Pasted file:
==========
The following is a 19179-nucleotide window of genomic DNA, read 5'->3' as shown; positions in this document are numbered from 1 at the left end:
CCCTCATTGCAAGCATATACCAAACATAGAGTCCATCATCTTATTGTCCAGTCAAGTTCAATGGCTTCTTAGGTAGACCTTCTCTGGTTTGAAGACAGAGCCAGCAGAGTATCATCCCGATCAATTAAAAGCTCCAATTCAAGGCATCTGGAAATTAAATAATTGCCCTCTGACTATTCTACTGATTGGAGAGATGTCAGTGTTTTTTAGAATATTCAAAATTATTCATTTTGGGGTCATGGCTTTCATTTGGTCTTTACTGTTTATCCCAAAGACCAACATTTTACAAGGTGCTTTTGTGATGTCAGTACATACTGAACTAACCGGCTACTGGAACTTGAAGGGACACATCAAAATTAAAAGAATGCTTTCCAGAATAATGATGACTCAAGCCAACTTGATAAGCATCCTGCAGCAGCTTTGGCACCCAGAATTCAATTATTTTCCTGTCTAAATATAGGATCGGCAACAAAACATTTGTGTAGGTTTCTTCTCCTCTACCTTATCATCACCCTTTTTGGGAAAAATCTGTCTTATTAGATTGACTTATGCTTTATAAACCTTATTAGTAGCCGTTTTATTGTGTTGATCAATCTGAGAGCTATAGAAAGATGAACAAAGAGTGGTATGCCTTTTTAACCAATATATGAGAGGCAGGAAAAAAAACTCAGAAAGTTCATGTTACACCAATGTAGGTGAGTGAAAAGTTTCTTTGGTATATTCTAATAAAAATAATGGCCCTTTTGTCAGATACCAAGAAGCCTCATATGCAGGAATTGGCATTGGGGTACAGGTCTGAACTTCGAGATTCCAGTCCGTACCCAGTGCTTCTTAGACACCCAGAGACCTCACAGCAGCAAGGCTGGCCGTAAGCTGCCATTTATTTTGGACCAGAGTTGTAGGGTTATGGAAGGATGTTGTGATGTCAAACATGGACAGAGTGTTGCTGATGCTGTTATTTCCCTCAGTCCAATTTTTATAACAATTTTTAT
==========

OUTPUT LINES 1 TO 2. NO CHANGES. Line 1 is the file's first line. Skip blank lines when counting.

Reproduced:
The following is a 19179-nucleotide window of genomic DNA, read 5'->3' as shown; positions in this document are numbered from 1 at the left end:
CCCTCATTGCAAGCATATACCAAACATAGAGTCCATCATCTTATTGTCCAGTCAAGTTCAATGGCTTCTTAGGTAGACCTTCTCTGGTTTGAAGACAGAGCCAGCAGAGTATCATCCCGATCAATTAAAAGCTCCAATTCAAGGCATCTGGAAATTAAATAATTGCCCTCTGACTATTCTACTGATTGGAGAGATGTCAGTGTTTTTTAGAATATTCAAAATTATTCATTTTGGGGTCATGGCTTTCATTTGGTCTTTACTGTTTATCCCAAAGACCAACATTTTACAAGGTGCTTTTGTGATGTCAGTACATACTGAACTAACCGGCTACTGGAACTTGAAGGGACACATCAAAATTAAAAGAATGCTTTCCAGAATAATGATGACTCAAGCCAACTTGATAAGCATCCTGCAGCAGCTTTGGCACCCAGAATTCAATTATTTTCCTGTCTAAATATAGGATCGGCAACAAAACATTTGTGTAGGTTTCTTCTCCTCTACCTTATCATCACCCTTTTTGGGAAAAATCTGTCTTATTAGATTGACTTATGCTTTATAAACCTTATTAGTAGCCGTTTTATTGTGTTGATCAATCTGAGAGCTATAGAAAGATGAACAAAGAGTGGTATGCCTTTTTAACCAATATATGAGAGGCAGGAAAAAAAACTCAGAAAGTTCATGTTACACCAATGTAGGTGAGTGAAAAGTTTCTTTGGTATATTCTAATAAAAATAATGGCCCTTTTGTCAGATACCAAGAAGCCTCATATGCAGGAATTGGCATTGGGGTACAGGTCTGAACTTCGAGATTCCAGTCCGTACCCAGTGCTTCTTAGACACCCAGAGACCTCACAGCAGCAAGGCTGGCCGTAAGCTGCCATTTATTTTGGACCAGAGTTGTAGGGTTATGGAAGGATGTTGTGATGTCAAACATGGACAGAGTGTTGCTGATGCTGTTATTTCCCTCAGTCCAATTTTTATAACAATTTTTAT